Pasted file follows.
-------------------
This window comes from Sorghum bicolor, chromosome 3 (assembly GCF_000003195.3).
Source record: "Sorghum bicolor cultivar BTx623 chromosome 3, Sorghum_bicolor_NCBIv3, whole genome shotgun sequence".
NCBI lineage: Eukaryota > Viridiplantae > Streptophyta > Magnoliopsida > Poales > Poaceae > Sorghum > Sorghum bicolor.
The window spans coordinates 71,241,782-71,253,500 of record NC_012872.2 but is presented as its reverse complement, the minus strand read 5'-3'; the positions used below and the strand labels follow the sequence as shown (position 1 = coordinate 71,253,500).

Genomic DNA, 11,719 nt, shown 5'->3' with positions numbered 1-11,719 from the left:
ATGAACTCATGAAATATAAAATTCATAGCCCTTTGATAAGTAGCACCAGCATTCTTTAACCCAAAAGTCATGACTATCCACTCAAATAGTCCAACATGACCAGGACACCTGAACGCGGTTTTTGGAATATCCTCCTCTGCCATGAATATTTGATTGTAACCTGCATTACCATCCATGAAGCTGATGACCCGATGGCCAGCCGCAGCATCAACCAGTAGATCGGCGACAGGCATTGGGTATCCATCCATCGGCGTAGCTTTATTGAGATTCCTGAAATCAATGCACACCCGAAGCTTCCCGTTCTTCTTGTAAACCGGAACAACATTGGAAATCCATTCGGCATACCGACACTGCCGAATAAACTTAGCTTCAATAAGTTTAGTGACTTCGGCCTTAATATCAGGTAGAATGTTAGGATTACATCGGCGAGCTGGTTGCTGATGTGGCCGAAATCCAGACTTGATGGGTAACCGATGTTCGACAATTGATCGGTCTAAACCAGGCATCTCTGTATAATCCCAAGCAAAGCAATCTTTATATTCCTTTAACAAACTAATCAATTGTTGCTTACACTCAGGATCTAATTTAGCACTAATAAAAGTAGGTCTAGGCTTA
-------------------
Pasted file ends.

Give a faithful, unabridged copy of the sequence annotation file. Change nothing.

This window comes from Sorghum bicolor, chromosome 3 (assembly GCF_000003195.3).
Source record: "Sorghum bicolor cultivar BTx623 chromosome 3, Sorghum_bicolor_NCBIv3, whole genome shotgun sequence".
NCBI lineage: Eukaryota > Viridiplantae > Streptophyta > Magnoliopsida > Poales > Poaceae > Sorghum > Sorghum bicolor.
The window spans coordinates 71,241,782-71,253,500 of record NC_012872.2 but is presented as its reverse complement, the minus strand read 5'-3'; the positions used below and the strand labels follow the sequence as shown (position 1 = coordinate 71,253,500).

Genomic DNA, 11,719 nt, shown 5'->3' with positions numbered 1-11,719 from the left:
ATGAACTCATGAAATATAAAATTCATAGCCCTTTGATAAGTAGCACCAGCATTCTTTAACCCAAAAGTCATGACTATCCACTCAAATAGTCCAACATGACCAGGACACCTGAACGCGGTTTTTGGAATATCCTCCTCTGCCATGAATATTTGATTGTAACCTGCATTACCATCCATGAAGCTGATGACCCGATGGCCAGCCGCAGCATCAACCAGTAGATCGGCGACAGGCATTGGGTATCCATCCATCGGCGTAGCTTTATTGAGATTCCTGAAATCAATGCACACCCGAAGCTTCCCGTTCTTCTTGTAAACCGGAACAACATTGGAAATCCATTCGGCATACCGACACTGCCGAATAAACTTAGCTTCAATAAGTTTAGTGACTTCGGCCTTAATATCAGGTAGAATGTTAGGATTACATCGGCGAGCTGGTTGCTGATGTGGCCGAAATCCAGACTTGATGGGTAACCGATGTTCGACAATTGATCGGTCTAAACCAGGCATCTCTGTATAATCCCAAGCAAAGCAATCTTTATATTCCTTTAACAAACTAATCAATTGTTGCTTACACTCAGGATCTAATTTAGCACTAATAAAAGTAGGTCTAGGCTTA